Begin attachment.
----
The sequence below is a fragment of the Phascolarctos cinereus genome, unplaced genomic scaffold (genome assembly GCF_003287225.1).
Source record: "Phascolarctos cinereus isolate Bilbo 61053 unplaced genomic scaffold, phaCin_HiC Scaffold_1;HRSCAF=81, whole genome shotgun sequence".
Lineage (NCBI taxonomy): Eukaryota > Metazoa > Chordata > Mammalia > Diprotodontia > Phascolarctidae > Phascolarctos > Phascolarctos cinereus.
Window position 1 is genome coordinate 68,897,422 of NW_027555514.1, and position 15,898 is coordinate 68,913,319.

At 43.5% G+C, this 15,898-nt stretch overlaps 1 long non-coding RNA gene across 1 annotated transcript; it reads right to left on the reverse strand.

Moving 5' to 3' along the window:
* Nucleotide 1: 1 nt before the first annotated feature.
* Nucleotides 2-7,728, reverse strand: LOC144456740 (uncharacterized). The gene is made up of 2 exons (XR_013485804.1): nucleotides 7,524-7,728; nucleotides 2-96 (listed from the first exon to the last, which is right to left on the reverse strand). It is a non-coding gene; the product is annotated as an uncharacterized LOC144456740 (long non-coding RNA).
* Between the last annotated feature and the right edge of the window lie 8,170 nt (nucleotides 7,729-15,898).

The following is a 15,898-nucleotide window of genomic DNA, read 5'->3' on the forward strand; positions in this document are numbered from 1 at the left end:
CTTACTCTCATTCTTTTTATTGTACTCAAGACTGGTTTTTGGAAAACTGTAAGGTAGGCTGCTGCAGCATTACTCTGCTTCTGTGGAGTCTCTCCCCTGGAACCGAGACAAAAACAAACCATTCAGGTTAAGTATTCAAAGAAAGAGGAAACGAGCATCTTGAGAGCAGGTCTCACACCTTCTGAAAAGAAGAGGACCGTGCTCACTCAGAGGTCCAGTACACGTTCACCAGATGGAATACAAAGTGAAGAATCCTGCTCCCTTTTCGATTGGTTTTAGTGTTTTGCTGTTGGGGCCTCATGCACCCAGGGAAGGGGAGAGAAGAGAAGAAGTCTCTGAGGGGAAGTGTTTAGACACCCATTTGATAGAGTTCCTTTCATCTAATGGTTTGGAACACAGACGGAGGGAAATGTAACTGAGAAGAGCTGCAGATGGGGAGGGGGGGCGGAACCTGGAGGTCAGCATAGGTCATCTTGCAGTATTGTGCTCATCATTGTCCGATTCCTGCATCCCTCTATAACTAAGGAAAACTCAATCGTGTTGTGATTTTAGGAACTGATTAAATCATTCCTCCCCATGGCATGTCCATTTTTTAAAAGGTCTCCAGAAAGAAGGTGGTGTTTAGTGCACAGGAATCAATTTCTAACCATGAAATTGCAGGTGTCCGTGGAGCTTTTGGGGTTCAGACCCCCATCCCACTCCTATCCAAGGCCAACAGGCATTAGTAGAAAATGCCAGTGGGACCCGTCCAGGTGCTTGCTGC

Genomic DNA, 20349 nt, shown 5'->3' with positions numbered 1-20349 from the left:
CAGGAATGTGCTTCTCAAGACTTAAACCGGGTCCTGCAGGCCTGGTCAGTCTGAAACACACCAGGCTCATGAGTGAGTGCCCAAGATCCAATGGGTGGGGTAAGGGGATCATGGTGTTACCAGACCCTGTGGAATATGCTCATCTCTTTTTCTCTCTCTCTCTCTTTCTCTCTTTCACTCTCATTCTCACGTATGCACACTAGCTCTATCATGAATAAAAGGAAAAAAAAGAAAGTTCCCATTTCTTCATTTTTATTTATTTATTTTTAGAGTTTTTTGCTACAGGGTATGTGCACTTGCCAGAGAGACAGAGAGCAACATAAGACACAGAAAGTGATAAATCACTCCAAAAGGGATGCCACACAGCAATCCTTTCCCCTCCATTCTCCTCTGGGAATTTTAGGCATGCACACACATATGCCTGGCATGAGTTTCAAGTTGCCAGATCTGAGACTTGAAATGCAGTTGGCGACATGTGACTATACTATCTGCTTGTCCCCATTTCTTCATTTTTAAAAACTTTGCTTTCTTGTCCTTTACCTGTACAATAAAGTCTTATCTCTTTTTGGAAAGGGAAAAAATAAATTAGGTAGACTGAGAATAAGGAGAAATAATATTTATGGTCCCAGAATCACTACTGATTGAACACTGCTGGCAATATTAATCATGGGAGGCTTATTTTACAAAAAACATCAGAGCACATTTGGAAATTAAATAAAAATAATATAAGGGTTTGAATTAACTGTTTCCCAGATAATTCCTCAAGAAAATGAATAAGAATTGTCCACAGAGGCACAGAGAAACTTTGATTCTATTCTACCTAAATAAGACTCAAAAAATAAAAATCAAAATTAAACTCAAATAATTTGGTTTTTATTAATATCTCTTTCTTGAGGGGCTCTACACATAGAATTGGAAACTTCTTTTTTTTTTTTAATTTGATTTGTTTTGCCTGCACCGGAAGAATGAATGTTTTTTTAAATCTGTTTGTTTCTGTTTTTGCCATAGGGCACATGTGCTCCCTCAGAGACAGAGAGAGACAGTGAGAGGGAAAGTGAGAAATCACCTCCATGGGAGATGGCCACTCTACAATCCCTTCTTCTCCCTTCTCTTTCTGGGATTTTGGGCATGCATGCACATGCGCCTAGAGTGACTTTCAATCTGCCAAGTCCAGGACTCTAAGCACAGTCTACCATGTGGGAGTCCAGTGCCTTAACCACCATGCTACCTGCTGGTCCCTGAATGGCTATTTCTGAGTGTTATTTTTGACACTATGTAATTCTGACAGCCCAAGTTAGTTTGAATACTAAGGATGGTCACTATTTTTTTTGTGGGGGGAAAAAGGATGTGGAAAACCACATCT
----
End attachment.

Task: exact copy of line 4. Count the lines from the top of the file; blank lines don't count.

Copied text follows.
Window position 1 is genome coordinate 68,897,422 of NW_027555514.1, and position 15,898 is coordinate 68,913,319.